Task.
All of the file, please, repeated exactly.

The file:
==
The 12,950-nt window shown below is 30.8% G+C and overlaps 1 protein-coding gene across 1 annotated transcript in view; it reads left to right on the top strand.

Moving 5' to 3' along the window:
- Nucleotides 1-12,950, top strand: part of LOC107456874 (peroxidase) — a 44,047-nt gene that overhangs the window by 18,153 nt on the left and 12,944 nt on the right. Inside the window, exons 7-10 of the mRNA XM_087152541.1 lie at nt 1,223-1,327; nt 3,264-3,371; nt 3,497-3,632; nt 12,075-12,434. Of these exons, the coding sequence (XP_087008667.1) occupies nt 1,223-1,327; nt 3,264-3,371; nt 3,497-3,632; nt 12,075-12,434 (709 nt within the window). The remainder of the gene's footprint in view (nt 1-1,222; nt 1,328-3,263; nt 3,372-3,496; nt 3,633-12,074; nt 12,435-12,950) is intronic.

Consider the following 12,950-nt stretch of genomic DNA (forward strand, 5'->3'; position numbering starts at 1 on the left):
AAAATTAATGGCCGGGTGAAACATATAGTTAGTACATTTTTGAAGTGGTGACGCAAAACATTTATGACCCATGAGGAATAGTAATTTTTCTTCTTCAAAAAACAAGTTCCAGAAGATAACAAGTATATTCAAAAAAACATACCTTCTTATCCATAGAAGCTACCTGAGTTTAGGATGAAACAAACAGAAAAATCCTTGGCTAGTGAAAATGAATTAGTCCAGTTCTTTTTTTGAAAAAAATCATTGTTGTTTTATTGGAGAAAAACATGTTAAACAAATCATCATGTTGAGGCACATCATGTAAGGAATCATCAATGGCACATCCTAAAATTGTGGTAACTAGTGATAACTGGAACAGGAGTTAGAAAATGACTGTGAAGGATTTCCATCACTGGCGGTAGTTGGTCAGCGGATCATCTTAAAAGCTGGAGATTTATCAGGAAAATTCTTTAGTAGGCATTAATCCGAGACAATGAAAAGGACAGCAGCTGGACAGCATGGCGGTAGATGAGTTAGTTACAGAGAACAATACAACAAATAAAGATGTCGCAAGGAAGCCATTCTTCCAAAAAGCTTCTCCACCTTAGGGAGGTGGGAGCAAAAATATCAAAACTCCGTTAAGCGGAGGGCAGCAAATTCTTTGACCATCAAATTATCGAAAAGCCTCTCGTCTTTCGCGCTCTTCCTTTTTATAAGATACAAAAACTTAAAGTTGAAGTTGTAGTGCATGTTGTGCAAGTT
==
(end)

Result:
The 12,950-nt window shown below is 30.8% G+C and overlaps 1 protein-coding gene across 1 annotated transcript in view; it reads left to right on the top strand.

Moving 5' to 3' along the window:
- Nucleotides 1-12,950, top strand: part of LOC107456874 (peroxidase) — a 44,047-nt gene that overhangs the window by 18,153 nt on the left and 12,944 nt on the right. Inside the window, exons 7-10 of the mRNA XM_087152541.1 lie at nt 1,223-1,327; nt 3,264-3,371; nt 3,497-3,632; nt 12,075-12,434. Of these exons, the coding sequence (XP_087008667.1) occupies nt 1,223-1,327; nt 3,264-3,371; nt 3,497-3,632; nt 12,075-12,434 (709 nt within the window). The remainder of the gene's footprint in view (nt 1-1,222; nt 1,328-3,263; nt 3,372-3,496; nt 3,633-12,074; nt 12,435-12,950) is intronic.

Consider the following 12,950-nt stretch of genomic DNA (forward strand, 5'->3'; position numbering starts at 1 on the left):
AAAATTAATGGCCGGGTGAAACATATAGTTAGTACATTTTTGAAGTGGTGACGCAAAACATTTATGACCCATGAGGAATAGTAATTTTTCTTCTTCAAAAAACAAGTTCCAGAAGATAACAAGTATATTCAAAAAAACATACCTTCTTATCCATAGAAGCTACCTGAGTTTAGGATGAAACAAACAGAAAAATCCTTGGCTAGTGAAAATGAATTAGTCCAGTTCTTTTTTTGAAAAAAATCATTGTTGTTTTATTGGAGAAAAACATGTTAAACAAATCATCATGTTGAGGCACATCATGTAAGGAATCATCAATGGCACATCCTAAAATTGTGGTAACTAGTGATAACTGGAACAGGAGTTAGAAAATGACTGTGAAGGATTTCCATCACTGGCGGTAGTTGGTCAGCGGATCATCTTAAAAGCTGGAGATTTATCAGGAAAATTCTTTAGTAGGCATTAATCCGAGACAATGAAAAGGACAGCAGCTGGACAGCATGGCGGTAGATGAGTTAGTTACAGAGAACAATACAACAAATAAAGATGTCGCAAGGAAGCCATTCTTCCAAAAAGCTTCTCCACCTTAGGGAGGTGGGAGCAAAAATATCAAAACTCCGTTAAGCGGAGGGCAGCAAATTCTTTGACCATCAAATTATCGAAAAGCCTCTCGTCTTTCGCGCTCTTCCTTTTTATAAGATACAAAAACTTAAAGTTGAAGTTGTAGTGCATGTTGTGCAAGTT